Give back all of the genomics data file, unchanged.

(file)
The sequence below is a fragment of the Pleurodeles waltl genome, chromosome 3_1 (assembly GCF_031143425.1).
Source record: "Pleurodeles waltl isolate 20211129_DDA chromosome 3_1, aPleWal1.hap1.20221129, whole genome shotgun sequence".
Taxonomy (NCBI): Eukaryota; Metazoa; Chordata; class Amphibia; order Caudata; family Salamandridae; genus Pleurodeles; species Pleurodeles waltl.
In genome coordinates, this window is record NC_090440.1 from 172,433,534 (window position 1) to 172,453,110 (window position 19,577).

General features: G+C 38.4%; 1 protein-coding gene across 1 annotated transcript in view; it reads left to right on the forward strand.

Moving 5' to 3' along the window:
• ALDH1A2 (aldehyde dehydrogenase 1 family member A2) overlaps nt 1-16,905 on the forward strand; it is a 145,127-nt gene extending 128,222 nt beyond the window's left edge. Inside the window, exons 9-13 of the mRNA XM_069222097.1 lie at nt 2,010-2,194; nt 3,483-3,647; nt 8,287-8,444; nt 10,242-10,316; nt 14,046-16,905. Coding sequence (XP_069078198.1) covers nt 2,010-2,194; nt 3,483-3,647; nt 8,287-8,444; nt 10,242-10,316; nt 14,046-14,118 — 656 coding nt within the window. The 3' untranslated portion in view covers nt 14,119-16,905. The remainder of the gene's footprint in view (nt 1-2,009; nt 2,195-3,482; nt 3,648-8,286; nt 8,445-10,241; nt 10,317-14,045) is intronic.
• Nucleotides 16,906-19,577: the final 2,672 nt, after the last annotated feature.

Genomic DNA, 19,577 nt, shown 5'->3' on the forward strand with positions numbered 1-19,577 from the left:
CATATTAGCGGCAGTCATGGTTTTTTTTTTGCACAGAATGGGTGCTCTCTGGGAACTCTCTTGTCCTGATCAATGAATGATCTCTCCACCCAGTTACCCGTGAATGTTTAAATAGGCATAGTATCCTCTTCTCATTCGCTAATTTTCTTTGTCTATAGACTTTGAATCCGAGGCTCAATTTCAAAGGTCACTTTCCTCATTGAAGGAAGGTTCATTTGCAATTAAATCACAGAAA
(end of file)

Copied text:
The sequence below is a fragment of the Pleurodeles waltl genome, chromosome 3_1 (assembly GCF_031143425.1).
Source record: "Pleurodeles waltl isolate 20211129_DDA chromosome 3_1, aPleWal1.hap1.20221129, whole genome shotgun sequence".
Taxonomy (NCBI): Eukaryota; Metazoa; Chordata; class Amphibia; order Caudata; family Salamandridae; genus Pleurodeles; species Pleurodeles waltl.
In genome coordinates, this window is record NC_090440.1 from 172,433,534 (window position 1) to 172,453,110 (window position 19,577).

General features: G+C 38.4%; 1 protein-coding gene across 1 annotated transcript in view; it reads left to right on the forward strand.

Moving 5' to 3' along the window:
• ALDH1A2 (aldehyde dehydrogenase 1 family member A2) overlaps nt 1-16,905 on the forward strand; it is a 145,127-nt gene extending 128,222 nt beyond the window's left edge. Inside the window, exons 9-13 of the mRNA XM_069222097.1 lie at nt 2,010-2,194; nt 3,483-3,647; nt 8,287-8,444; nt 10,242-10,316; nt 14,046-16,905. Coding sequence (XP_069078198.1) covers nt 2,010-2,194; nt 3,483-3,647; nt 8,287-8,444; nt 10,242-10,316; nt 14,046-14,118 — 656 coding nt within the window. The 3' untranslated portion in view covers nt 14,119-16,905. The remainder of the gene's footprint in view (nt 1-2,009; nt 2,195-3,482; nt 3,648-8,286; nt 8,445-10,241; nt 10,317-14,045) is intronic.
• Nucleotides 16,906-19,577: the final 2,672 nt, after the last annotated feature.

Genomic DNA, 19,577 nt, shown 5'->3' on the forward strand with positions numbered 1-19,577 from the left:
CATATTAGCGGCAGTCATGGTTTTTTTTTTGCACAGAATGGGTGCTCTCTGGGAACTCTCTTGTCCTGATCAATGAATGATCTCTCCACCCAGTTACCCGTGAATGTTTAAATAGGCATAGTATCCTCTTCTCATTCGCTAATTTTCTTTGTCTATAGACTTTGAATCCGAGGCTCAATTTCAAAGGTCACTTTCCTCATTGAAGGAAGGTTCATTTGCAATTAAATCACAGAAA